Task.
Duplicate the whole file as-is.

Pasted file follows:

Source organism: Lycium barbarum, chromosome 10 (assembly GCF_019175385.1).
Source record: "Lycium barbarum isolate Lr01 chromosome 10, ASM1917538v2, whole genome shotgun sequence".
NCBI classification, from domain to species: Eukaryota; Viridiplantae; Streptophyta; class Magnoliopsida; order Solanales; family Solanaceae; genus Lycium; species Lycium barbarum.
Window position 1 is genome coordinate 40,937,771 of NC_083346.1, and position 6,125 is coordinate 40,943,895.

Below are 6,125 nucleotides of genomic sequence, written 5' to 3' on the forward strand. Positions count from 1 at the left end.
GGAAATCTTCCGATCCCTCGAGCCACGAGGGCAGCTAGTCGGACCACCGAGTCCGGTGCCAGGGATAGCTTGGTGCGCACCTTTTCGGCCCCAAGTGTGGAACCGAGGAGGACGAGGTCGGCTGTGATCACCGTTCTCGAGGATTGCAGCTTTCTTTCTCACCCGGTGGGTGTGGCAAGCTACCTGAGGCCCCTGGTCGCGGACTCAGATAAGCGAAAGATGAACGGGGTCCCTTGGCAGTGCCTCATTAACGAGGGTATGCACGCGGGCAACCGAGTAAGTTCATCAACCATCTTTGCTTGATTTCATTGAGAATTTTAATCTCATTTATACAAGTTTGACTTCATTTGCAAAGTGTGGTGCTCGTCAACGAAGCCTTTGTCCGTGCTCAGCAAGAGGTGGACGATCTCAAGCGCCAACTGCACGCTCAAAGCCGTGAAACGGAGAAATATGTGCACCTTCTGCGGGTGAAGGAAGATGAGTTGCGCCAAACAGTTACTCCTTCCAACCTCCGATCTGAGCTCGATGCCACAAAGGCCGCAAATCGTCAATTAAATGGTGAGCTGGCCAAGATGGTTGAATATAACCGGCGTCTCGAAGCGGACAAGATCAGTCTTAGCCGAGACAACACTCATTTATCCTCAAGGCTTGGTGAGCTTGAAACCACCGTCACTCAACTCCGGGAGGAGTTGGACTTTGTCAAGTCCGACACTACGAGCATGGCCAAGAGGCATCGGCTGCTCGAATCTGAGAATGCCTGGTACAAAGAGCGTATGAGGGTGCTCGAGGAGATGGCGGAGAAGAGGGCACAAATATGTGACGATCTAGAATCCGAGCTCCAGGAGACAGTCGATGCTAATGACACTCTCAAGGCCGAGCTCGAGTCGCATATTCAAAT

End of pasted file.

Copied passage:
Source organism: Lycium barbarum, chromosome 10 (assembly GCF_019175385.1).
Source record: "Lycium barbarum isolate Lr01 chromosome 10, ASM1917538v2, whole genome shotgun sequence".
NCBI classification, from domain to species: Eukaryota; Viridiplantae; Streptophyta; class Magnoliopsida; order Solanales; family Solanaceae; genus Lycium; species Lycium barbarum.
Window position 1 is genome coordinate 40,937,771 of NC_083346.1, and position 6,125 is coordinate 40,943,895.

Below are 6,125 nucleotides of genomic sequence, written 5' to 3' on the forward strand. Positions count from 1 at the left end.
GGAAATCTTCCGATCCCTCGAGCCACGAGGGCAGCTAGTCGGACCACCGAGTCCGGTGCCAGGGATAGCTTGGTGCGCACCTTTTCGGCCCCAAGTGTGGAACCGAGGAGGACGAGGTCGGCTGTGATCACCGTTCTCGAGGATTGCAGCTTTCTTTCTCACCCGGTGGGTGTGGCAAGCTACCTGAGGCCCCTGGTCGCGGACTCAGATAAGCGAAAGATGAACGGGGTCCCTTGGCAGTGCCTCATTAACGAGGGTATGCACGCGGGCAACCGAGTAAGTTCATCAACCATCTTTGCTTGATTTCATTGAGAATTTTAATCTCATTTATACAAGTTTGACTTCATTTGCAAAGTGTGGTGCTCGTCAACGAAGCCTTTGTCCGTGCTCAGCAAGAGGTGGACGATCTCAAGCGCCAACTGCACGCTCAAAGCCGTGAAACGGAGAAATATGTGCACCTTCTGCGGGTGAAGGAAGATGAGTTGCGCCAAACAGTTACTCCTTCCAACCTCCGATCTGAGCTCGATGCCACAAAGGCCGCAAATCGTCAATTAAATGGTGAGCTGGCCAAGATGGTTGAATATAACCGGCGTCTCGAAGCGGACAAGATCAGTCTTAGCCGAGACAACACTCATTTATCCTCAAGGCTTGGTGAGCTTGAAACCACCGTCACTCAACTCCGGGAGGAGTTGGACTTTGTCAAGTCCGACACTACGAGCATGGCCAAGAGGCATCGGCTGCTCGAATCTGAGAATGCCTGGTACAAAGAGCGTATGAGGGTGCTCGAGGAGATGGCGGAGAAGAGGGCACAAATATGTGACGATCTAGAATCCGAGCTCCAGGAGACAGTCGATGCTAATGACACTCTCAAGGCCGAGCTCGAGTCGCATATTCAAAT